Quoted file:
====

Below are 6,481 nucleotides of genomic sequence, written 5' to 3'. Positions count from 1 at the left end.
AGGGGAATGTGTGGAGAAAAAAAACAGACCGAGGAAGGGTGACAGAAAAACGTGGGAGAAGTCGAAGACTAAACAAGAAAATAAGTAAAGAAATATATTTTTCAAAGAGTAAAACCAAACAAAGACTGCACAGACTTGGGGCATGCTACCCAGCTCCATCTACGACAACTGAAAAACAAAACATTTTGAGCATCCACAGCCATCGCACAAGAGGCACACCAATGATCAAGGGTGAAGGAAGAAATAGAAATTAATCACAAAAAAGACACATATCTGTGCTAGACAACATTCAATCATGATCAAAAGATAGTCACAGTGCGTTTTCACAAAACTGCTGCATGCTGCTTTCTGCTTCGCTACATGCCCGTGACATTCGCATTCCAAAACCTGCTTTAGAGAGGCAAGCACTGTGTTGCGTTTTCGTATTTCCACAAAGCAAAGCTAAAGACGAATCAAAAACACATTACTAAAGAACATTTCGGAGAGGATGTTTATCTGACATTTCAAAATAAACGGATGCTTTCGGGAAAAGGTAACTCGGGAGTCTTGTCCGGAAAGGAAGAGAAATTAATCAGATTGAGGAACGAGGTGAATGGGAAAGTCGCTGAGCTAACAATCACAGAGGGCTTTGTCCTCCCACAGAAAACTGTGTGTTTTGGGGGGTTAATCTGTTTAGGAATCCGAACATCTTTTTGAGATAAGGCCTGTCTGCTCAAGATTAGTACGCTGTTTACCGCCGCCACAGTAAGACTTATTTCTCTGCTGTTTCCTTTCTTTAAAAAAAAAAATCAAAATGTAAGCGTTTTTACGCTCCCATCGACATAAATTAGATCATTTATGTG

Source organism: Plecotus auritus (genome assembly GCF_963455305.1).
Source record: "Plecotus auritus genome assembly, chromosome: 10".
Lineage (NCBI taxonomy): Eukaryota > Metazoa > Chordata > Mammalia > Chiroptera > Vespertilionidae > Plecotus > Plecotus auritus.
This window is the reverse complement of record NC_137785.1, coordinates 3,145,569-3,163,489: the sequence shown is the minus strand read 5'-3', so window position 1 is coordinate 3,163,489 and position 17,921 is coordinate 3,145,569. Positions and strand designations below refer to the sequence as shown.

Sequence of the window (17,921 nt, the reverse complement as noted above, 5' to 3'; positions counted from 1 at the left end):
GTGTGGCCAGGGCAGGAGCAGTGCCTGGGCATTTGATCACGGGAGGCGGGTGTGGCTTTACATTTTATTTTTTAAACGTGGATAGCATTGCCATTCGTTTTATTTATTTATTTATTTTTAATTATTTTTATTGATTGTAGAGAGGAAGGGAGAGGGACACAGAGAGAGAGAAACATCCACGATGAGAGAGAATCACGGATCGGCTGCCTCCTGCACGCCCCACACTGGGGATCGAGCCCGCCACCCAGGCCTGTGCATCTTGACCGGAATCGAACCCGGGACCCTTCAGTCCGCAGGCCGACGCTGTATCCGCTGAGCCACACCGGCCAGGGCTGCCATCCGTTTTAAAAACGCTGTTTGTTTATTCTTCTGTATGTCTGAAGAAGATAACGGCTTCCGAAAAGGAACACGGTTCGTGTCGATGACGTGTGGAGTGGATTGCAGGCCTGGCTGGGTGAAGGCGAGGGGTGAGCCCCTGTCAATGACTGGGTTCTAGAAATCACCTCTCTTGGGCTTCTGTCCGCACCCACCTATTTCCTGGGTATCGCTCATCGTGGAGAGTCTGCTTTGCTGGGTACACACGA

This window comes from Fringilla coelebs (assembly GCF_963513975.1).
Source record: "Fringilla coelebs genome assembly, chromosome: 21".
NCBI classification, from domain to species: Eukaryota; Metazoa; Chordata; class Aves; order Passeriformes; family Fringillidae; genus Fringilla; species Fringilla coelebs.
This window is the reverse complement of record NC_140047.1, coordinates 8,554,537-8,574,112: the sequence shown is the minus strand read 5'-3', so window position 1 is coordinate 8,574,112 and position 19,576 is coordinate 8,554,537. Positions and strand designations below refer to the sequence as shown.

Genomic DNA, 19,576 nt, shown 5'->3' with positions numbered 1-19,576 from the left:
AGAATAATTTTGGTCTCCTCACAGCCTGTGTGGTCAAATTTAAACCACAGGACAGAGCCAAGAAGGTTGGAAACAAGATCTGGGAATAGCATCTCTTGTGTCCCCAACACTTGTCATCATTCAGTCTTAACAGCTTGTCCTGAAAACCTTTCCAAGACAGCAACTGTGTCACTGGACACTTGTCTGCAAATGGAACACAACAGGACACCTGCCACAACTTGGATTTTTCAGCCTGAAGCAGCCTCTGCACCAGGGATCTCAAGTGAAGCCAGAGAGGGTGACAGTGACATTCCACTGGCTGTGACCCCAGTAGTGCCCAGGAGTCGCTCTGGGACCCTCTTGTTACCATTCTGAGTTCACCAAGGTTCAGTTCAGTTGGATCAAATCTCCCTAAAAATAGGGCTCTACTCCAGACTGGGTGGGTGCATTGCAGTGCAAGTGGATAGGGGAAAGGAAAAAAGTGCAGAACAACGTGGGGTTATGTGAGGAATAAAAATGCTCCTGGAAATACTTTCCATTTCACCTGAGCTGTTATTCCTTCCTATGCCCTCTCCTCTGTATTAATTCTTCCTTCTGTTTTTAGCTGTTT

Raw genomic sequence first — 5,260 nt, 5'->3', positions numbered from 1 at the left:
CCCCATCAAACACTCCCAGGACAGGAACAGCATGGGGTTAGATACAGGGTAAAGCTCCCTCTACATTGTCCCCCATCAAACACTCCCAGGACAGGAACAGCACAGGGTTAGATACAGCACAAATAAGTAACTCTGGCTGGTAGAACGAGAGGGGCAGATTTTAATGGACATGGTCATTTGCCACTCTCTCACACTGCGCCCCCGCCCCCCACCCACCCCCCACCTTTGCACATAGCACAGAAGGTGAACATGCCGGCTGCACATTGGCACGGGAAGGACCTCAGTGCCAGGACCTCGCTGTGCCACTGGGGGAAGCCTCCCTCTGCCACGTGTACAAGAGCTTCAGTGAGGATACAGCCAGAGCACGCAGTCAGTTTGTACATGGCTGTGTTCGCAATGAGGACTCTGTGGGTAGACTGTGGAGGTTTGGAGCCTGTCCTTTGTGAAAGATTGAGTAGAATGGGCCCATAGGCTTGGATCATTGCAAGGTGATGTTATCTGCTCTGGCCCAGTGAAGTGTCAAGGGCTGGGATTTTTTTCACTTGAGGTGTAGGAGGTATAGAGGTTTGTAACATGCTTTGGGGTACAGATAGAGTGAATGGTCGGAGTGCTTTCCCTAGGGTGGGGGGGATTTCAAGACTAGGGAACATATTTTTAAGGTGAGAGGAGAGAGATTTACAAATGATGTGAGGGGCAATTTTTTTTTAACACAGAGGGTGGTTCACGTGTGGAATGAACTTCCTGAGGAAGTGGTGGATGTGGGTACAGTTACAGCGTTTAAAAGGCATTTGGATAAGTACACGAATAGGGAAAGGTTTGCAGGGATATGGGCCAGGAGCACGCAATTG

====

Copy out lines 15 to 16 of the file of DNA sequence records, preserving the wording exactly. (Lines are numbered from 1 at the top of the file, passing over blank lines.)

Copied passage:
Raw genomic sequence first — 5,260 nt, 5'->3', positions numbered from 1 at the left:
CCCCATCAAACACTCCCAGGACAGGAACAGCATGGGGTTAGATACAGGGTAAAGCTCCCTCTACATTGTCCCCCATCAAACACTCCCAGGACAGGAACAGCACAGGGTTAGATACAGCACAAATAAGTAACTCTGGCTGGTAGAACGAGAGGGGCAGATTTTAATGGACATGGTCATTTGCCACTCTCTCACACTGCGCCCCCGCCCCCCACCCACCCCCCACCTTTGCACATAGCACAGAAGGTGAACATGCCGGCTGCACATTGGCACGGGAAGGACCTCAGTGCCAGGACCTCGCTGTGCCACTGGGGGAAGCCTCCCTCTGCCACGTGTACAAGAGCTTCAGTGAGGATACAGCCAGAGCACGCAGTCAGTTTGTACATGGCTGTGTTCGCAATGAGGACTCTGTGGGTAGACTGTGGAGGTTTGGAGCCTGTCCTTTGTGAAAGATTGAGTAGAATGGGCCCATAGGCTTGGATCATTGCAAGGTGATGTTATCTGCTCTGGCCCAGTGAAGTGTCAAGGGCTGGGATTTTTTTCACTTGAGGTGTAGGAGGTATAGAGGTTTGTAACATGCTTTGGGGTACAGATAGAGTGAATGGTCGGAGTGCTTTCCCTAGGGTGGGGGGGATTTCAAGACTAGGGAACATATTTTTAAGGTGAGAGGAGAGAGATTTACAAATGATGTGAGGGGCAATTTTTTTTTAACACAGAGGGTGGTTCACGTGTGGAATGAACTTCCTGAGGAAGTGGTGGATGTGGGTACAGTTACAGCGTTTAAAAGGCATTTGGATAAGTACACGAATAGGGAAAGGTTTGCAGGGATATGGGCCAGGAGCACGCAATTG